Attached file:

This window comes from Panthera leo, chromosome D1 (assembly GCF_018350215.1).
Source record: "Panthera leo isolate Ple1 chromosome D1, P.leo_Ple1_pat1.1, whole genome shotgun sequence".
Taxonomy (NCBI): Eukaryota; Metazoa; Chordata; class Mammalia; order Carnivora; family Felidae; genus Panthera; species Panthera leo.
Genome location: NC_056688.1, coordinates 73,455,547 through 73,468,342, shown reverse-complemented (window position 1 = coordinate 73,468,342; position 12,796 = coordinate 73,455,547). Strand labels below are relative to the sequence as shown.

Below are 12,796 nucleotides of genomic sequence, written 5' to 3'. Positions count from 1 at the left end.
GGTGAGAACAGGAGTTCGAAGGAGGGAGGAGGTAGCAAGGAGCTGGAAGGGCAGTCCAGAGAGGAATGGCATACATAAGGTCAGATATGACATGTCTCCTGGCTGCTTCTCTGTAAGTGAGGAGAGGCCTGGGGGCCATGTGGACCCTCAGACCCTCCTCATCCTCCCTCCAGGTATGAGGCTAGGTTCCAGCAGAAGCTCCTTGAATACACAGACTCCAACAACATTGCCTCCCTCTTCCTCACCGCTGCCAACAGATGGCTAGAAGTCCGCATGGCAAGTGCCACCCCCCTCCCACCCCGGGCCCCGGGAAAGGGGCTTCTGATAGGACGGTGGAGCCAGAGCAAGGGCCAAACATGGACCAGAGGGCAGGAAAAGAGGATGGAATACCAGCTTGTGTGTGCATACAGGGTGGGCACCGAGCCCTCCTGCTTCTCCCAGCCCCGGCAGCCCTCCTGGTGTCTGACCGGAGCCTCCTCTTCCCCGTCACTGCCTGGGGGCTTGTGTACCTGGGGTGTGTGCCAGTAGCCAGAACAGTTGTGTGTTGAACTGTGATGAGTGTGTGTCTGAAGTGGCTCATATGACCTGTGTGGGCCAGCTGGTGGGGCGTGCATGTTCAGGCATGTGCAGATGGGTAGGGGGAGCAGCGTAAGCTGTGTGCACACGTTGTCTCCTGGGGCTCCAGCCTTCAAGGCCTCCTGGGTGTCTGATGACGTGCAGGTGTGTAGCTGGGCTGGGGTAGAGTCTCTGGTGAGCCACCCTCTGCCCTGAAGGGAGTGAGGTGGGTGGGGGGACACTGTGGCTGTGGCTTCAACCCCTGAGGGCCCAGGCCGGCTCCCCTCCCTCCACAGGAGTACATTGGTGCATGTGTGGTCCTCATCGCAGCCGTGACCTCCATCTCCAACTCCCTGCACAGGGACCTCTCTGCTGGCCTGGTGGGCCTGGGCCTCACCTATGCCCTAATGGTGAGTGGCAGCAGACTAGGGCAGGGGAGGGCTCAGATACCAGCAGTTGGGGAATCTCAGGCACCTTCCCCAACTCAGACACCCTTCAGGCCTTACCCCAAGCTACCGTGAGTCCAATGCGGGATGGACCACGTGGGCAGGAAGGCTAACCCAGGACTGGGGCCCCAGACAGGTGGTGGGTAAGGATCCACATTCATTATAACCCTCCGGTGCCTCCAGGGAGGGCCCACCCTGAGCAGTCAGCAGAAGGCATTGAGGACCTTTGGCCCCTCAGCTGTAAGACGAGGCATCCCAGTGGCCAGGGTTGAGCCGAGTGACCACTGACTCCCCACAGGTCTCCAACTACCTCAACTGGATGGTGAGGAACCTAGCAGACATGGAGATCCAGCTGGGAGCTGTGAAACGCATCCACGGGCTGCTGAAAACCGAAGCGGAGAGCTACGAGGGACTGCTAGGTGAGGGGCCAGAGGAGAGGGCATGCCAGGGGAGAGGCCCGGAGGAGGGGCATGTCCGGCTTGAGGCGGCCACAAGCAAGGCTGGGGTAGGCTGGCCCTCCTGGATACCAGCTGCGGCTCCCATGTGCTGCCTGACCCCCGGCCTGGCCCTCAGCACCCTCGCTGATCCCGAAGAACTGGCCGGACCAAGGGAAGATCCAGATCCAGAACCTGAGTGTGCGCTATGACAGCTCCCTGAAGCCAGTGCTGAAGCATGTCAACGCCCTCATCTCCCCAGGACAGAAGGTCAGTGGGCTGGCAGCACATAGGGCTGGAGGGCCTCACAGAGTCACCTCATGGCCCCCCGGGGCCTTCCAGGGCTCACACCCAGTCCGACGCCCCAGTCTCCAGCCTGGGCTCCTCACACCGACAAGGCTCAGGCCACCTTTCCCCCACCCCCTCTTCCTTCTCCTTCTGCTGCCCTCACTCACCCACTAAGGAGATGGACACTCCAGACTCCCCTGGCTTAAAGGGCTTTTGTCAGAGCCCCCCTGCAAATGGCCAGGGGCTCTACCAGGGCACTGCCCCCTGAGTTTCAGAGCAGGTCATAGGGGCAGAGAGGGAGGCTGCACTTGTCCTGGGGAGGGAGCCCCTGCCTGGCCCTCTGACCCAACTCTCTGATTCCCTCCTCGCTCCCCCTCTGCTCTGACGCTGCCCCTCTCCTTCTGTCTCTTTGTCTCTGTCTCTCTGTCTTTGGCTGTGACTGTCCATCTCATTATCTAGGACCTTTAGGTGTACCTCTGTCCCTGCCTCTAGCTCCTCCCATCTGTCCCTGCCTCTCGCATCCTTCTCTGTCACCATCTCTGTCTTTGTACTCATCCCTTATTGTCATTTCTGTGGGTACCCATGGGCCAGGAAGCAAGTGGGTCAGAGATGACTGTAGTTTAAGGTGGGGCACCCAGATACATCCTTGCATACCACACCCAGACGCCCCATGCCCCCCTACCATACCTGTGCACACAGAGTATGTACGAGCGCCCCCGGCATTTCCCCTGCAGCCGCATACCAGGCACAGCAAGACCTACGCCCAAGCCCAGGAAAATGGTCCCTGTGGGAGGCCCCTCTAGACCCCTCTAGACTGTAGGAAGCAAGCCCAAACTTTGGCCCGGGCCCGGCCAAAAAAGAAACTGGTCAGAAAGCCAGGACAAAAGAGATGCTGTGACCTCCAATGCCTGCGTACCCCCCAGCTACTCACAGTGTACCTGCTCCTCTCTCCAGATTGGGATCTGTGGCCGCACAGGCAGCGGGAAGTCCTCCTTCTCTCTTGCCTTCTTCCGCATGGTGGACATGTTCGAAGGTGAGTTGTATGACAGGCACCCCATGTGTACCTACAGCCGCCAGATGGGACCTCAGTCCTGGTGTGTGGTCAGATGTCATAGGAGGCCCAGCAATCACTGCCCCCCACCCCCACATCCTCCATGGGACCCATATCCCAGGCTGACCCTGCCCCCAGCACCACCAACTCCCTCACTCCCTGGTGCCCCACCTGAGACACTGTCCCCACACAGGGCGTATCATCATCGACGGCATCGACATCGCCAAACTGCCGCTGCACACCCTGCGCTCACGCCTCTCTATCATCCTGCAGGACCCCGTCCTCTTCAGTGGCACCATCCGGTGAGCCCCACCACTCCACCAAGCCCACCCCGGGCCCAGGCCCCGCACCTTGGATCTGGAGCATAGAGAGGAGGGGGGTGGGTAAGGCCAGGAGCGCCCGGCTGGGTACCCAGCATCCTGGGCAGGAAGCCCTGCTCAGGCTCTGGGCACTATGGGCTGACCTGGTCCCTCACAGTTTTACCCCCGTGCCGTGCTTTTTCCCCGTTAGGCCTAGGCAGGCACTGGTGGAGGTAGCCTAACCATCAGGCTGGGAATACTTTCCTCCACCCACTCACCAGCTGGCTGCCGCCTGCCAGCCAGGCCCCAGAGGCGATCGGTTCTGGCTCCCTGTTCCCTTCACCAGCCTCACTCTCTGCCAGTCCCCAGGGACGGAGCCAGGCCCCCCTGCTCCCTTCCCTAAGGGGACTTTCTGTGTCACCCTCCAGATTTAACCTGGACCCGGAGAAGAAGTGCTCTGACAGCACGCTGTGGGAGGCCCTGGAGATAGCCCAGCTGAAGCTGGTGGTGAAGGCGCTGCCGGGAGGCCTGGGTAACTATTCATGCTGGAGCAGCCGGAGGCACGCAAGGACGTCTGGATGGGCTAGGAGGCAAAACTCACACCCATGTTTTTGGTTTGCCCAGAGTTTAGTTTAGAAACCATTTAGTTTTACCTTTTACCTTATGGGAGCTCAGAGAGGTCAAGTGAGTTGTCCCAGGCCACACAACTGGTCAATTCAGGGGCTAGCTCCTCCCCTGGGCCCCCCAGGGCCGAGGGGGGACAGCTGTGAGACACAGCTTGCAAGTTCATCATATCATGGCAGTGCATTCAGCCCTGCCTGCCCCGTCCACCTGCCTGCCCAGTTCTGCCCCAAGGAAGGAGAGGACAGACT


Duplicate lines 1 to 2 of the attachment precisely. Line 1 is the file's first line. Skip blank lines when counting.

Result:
This window comes from Panthera leo, chromosome D1 (assembly GCF_018350215.1).
Source record: "Panthera leo isolate Ple1 chromosome D1, P.leo_Ple1_pat1.1, whole genome shotgun sequence".